• Getting outside. This is honestly my cure-all. When I’m feeling down, I step outside and look at the trees. I watch the birds and the squirrels and the chipmunks, which seem to be everywhere in my backyard these days. I also look up. Clouds are magical. They remind me that my problems don’t need to feel so big, even when they feel like they are. Want to take it a step further?—google, ‘forest bathing’—it’s a thing.
  • Moving my body. When I am more physically active, I feel better. Now that’s just me, but also, there’s a lot of research to back this up. Homo sapiens weren’t sedentary creatures. Think about it, not all that long ago, we were hunter-gatherers. If we didn’t move, we starved. Then came the great agricultural revolution, we farmed for food. Then industrialization, we worked (often in factories) doing manual labor. Now many of us spend our days either sitting or working in one place all day. Our bodies were made to move. For me, I like to run when I can. Or play soccer, or basketball, or ride my bike, or take a walk. Honestly, whatever I can do to move a little more I try to do it. When I move more, I notice that I feel better. I have more energy, I feel more vital. Also, as you probably know, exercise releases feel-good hormones in your body—namely dopamine and endorphin. You may not have the time or space to take a 30-minute jog. I usually don’t. But I really like the 7-minute work out though. Try it?
  • Internal self-dialogue. I have a constant internal dialogue going on. It’s usually something like this: “That was so stupid, why did you do that? Everyone’s going to notice that you don’t know what you’re doing.” Or “look at what Ms. So-and-So did, she does your job so much better than you. Why don’t you do it like her?” Or “I’m a bad dad, my kids only want their mom to put them to bed.” And then sometimes I have the complete opposite thought, which is that I’m happy that they pick my wife to put them to bed, because that means I get a bigger break from them—ha! And then I start to feel guilty for wanting to spend less time with my kids and it spirals from there. Anyway, my brain is constantly bombarding myself with these negative automatic thoughts. And I have to work to correct them, because they aren’t based in reality. They are based in fear—and I don’t want to live in the fear, I want to live in reality. So I talk myself down. I ask myself to rationalize. I give myself grace. I ask, is it reasonable that I might have this thought? Are there other reasons I’m thinking this? Are there things beyond my control which are leading to this situation? I have found this type of internal conversation to be extremely helpful. It works for me. 
  • Knowing who my people are. I surround myself with the people who make me feel good. Who lift me up. My wife and kids certainly do. I look at them every day and I think how gosh-darned lucky I am. I don’t tell my wife that enough, but there’s no way I could do it without her. I have some amazing friends who I have known since I was just a kid. They don’t live around here, but Zoom has done wonders for our ability to connect. They make me laugh, which always does wonders for how I feel (it might for you as well?). I also have colleagues who support me and believe me even when I don’t believe in myself. It’s invaluable. Find your people, surround yourself with them, cherish them and keep them close.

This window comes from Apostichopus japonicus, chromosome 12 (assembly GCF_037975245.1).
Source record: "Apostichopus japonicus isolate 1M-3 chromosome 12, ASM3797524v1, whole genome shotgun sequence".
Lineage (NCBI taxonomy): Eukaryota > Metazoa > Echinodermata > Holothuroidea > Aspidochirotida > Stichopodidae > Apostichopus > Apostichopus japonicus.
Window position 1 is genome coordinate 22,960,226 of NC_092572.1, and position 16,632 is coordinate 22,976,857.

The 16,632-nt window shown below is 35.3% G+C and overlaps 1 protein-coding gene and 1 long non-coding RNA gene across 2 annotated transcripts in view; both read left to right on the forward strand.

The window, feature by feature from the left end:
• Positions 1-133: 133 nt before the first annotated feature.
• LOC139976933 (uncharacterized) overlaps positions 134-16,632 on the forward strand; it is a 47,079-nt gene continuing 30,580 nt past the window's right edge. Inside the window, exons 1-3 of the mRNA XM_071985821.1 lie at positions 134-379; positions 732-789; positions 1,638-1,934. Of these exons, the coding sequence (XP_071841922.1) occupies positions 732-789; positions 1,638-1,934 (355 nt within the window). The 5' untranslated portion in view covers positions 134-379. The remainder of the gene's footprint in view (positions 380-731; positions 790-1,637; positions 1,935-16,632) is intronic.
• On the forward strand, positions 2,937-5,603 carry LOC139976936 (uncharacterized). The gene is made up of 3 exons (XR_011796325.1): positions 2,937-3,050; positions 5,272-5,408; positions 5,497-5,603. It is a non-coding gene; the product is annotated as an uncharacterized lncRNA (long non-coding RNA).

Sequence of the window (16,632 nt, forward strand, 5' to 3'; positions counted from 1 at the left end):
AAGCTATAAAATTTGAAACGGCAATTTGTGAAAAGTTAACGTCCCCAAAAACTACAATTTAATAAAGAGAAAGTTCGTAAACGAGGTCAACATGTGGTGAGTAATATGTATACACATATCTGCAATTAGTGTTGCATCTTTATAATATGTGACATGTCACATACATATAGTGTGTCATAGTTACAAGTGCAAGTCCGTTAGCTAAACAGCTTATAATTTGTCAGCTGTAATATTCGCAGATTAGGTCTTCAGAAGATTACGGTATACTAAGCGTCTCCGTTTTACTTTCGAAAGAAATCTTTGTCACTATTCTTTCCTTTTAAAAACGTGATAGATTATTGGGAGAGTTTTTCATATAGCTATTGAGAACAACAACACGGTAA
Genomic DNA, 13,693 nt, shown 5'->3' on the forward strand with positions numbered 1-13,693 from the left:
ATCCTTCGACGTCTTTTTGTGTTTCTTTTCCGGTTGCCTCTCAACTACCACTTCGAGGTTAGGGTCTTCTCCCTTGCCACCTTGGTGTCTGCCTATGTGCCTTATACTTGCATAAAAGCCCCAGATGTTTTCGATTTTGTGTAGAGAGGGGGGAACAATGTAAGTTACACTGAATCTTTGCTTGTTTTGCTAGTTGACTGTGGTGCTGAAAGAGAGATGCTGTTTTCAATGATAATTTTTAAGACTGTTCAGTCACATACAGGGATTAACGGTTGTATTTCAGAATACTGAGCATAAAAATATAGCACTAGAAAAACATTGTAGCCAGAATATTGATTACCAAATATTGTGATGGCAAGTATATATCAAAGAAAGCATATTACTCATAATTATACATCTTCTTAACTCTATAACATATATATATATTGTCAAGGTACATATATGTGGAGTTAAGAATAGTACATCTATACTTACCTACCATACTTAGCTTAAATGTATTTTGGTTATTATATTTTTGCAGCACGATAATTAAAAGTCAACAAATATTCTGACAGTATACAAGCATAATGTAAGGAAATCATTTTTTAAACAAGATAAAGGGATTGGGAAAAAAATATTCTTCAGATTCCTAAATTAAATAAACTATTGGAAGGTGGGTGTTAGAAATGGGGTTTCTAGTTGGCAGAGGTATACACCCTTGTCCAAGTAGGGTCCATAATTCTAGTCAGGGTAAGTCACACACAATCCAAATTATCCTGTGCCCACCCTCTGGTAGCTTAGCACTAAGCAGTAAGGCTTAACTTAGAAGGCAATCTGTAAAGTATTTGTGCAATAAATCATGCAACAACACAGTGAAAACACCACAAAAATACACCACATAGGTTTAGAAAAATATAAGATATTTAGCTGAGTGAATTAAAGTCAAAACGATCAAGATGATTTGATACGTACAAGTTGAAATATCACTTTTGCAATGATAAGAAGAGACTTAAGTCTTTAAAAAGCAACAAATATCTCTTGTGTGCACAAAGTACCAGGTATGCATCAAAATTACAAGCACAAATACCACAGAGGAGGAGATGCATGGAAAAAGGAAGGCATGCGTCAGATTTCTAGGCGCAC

All this stuff—I don’t do it half-hazardly. It’s my routine maintenance. I listen to my body and my mind. I notice when I’m starting to feel overwhelmed or anxious, and I take steps to even out my emotions. Nothing to it, right? 
I’m always looking for tools to add to my wellness toolbox and earlier this year I came across something so intriguing I just haven’t been able to let go of it. Last summer in the Journal of Experimental Psychology a group of researchers from the University of South Australia determined that the mere act of smiling may be able trick your brain into feeling more positive—amazing right? Here’s what the article said:
We found that when you force practice smiling, it stimulates the amygdala–the emotional center of the brain–which releases neurotransmitters to encourage an emotionally positive state…this has interesting implications. If we can trick the brain into perceiving stimuli as ‘happy’, then we can potentially use this mechanism to help boost mental health.”
I have tried this, placebo affect or not, it actually seems to work for me. This might be a useful tidbit to try on your own, share with your kids, your spouse, your mother-in-law, your frowny-faced neighbor, etc. With all that’s going on, we need to utilize all the strategies we have to stay well.  
Wishing you all a zestful, joyous, and smile-filled end of the school year. Onward! 
By the by, here’s a handy diagram from the article on how you can force yourself to smile by keeping a pen or pencil in your mouth!

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Mental Health Awareness Month: A Student Persepective

As we wrap up Mental Health Awareness Month, we will hear from a WSFCS student, parent, and member of the Student Services Department. Although the month is almost over, it is important that we continue to increase our awareness and understanding of mental health. Our student voice is a senior at one of our high schools, Lillian. She has great insight and advice on how to support those with mental health challenges.